The Best Way to Trade Activision Blizzard Stock Ahead of Earnings

With its second-quarter earnings report due on Aug. 4, Activision Blizzard (NASDAQ:ATVI) will undoubtedly attract some attention this week. Yet, since there are so many other earnings announcements taking place (a “blizzard” of them, one could say), some traders might ignore Activision Blizzard stock altogether. That would be a mistake.

Image of Activision Blizzard (ATVI) logo on a web browser on a mobile phone

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There’s an opportunity to capitalize on the movement (or lack thereof, as we will see) in Activision Blizzard’s stock. In fact, there could be a way to profit regardless of whether the share price goes up or down.

Let’s take a look at what you might expect from its big announcement on Tuesday.

A Closer Look at Activision Blizzard Stock

I wouldn’t go so far as to call Activision Blizzard “Covid-proof.” Yet, its recovery from the economic fallout of the novel coronavirus has certainly been swift and powerful.

Don’t we all wish that we had purchased Activision Blizzard shares for less than a dollar back in the 1990’s? Those days are long gone, so don’t count on seeing those prices again. By 2016, the shares were trading above $30 and early this year, Activision Blizzard stock was priced over $60.

Comparatively speaking, the coronavirus crisis didn’t take much of a toll on Activision Blizzard. In March, the share price bottomed out at around $52. Moreover, the stock took off like a rocket ship after it hit bottom.

You might call it “beast mode” as Activision Blizzard’s stock relentlessly powered its way to $82 and change by the end of July. With a trailing 12-month price-to-earnings ratio of 40.89x, value investors might contend that the stock is getting to be a bit overvalued now.

It also doesn’t help that the forward annual dividend yield for Activision Blizzard is a measly 0.50%. Clearly, this is much more of a momentum type of stock than a sheer value play.

Never Enough Games

For gamers, new releases are like a breath of fresh air. The desire for fresh gaming content is almost insatiable. Thus, a video-game company like Activision Blizzard relies on new games as a major revenue source.

What’s kept Activision Blizzard at the top of the gaming-company heap is the company’s willingness to keep the games coming. CEO Bobby Kotick emphasized this during the company’s most recent conference call: “As of now, we’re on track to deliver compelling new content, including the World of Warcraft: Shadowlands expansion and the next premium Call of Duty release, both of which are planned for the second half of the year.”

At $60 apiece for retail console and PC game consumers, new releases of Call of Duty aren’t cheap. Yet, inveterate gamers are willing to cough up the cash, year after year, for Activision Blizzard’s top-of-the-line offerings.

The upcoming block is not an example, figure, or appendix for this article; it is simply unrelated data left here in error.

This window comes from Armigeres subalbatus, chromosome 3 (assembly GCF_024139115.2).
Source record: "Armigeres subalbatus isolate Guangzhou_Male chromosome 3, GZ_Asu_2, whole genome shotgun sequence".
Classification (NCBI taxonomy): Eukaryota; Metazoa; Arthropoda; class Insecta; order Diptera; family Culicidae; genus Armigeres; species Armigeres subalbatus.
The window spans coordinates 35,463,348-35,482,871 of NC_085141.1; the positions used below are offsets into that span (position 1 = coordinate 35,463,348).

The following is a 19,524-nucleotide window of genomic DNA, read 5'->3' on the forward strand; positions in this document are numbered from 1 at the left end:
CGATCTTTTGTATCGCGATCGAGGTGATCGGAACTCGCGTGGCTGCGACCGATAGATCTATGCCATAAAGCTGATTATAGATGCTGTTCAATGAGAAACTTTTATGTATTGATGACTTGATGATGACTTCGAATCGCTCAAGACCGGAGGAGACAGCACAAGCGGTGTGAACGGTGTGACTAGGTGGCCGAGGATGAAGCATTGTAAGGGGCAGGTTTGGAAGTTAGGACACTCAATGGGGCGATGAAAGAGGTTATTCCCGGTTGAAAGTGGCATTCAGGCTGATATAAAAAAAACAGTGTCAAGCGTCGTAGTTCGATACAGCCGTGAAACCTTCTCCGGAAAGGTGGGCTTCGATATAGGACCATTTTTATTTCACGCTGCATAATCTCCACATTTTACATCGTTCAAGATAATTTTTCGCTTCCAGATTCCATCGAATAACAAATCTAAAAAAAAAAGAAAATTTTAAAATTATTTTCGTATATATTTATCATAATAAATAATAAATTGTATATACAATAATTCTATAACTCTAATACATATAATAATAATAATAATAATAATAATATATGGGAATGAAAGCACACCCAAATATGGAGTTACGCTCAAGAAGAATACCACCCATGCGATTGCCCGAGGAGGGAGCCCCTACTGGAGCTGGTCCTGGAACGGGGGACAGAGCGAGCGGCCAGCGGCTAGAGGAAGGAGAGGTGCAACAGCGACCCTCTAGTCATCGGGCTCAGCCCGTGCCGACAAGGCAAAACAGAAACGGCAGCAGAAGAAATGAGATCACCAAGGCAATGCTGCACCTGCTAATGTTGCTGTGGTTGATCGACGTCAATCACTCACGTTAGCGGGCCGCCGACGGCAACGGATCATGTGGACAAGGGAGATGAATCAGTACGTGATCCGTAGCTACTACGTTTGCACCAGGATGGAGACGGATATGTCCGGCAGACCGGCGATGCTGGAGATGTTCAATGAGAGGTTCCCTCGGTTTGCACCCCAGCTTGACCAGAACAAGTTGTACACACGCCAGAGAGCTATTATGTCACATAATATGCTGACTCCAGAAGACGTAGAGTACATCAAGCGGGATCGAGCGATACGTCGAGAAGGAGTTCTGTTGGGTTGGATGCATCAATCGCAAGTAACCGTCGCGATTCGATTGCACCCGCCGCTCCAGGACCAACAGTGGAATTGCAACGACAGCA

Recent high-volume releases include the ultra-popular Overwatch 2 and Diablo 4. Assuredly, expectations surrounding the upcoming earnings data will factor in Activision Blizzard’s consistent ability to deliver the games that players crave.

How to Trade the Earnings Event

Activision Blizzard stock has the potential to make a sizable move after the earnings data is released. Through options trading, it’s possible to book a profit irrespective of whether the share price goes up or down.

This can be accomplished by purchasing a straddle, which means buying an at-the-money call option and also buying an at-the-money put option. The expiration dates can be set for Aug. 7 in order to best capture the (hopefully) sharp stock-price move.

Thus, for example, if the Activision Blizzard share price happens to be around $83, then you can buy a call option and a put option, both with the strike price of $83 and expiring on Aug. 7.

How You Can Win This Trade

There are two scenarios in which the trade can be profitable. The call option might gain value if there’s a share-price move to the upside. Alternatively, the put option might increase in value if the stock tanks after the earnings announcement.

Just be sure to sell both of those options prior to their expiration. Otherwise, you might end up having a long or short position in 100 shares of Activision Blizzard stock.

But if you do happen to end up with 100 shares of the stock, that’s not the worst possible outcome since it’s a rock-solid company that’s respected by gamers and traders alike.

David Moadel has provided compelling content – and crossed the occasional line – on behalf of Crush the Street, Market Realist, TalkMarketsFinom Group, Benzinga, and (of course) He also serves as the chief analyst and market researcher for Portfolio Wealth Global and hosts the popular financial YouTube channel Looking at the Markets. As of this writing, David Moadel did not hold a position in any of the aforementioned securities.

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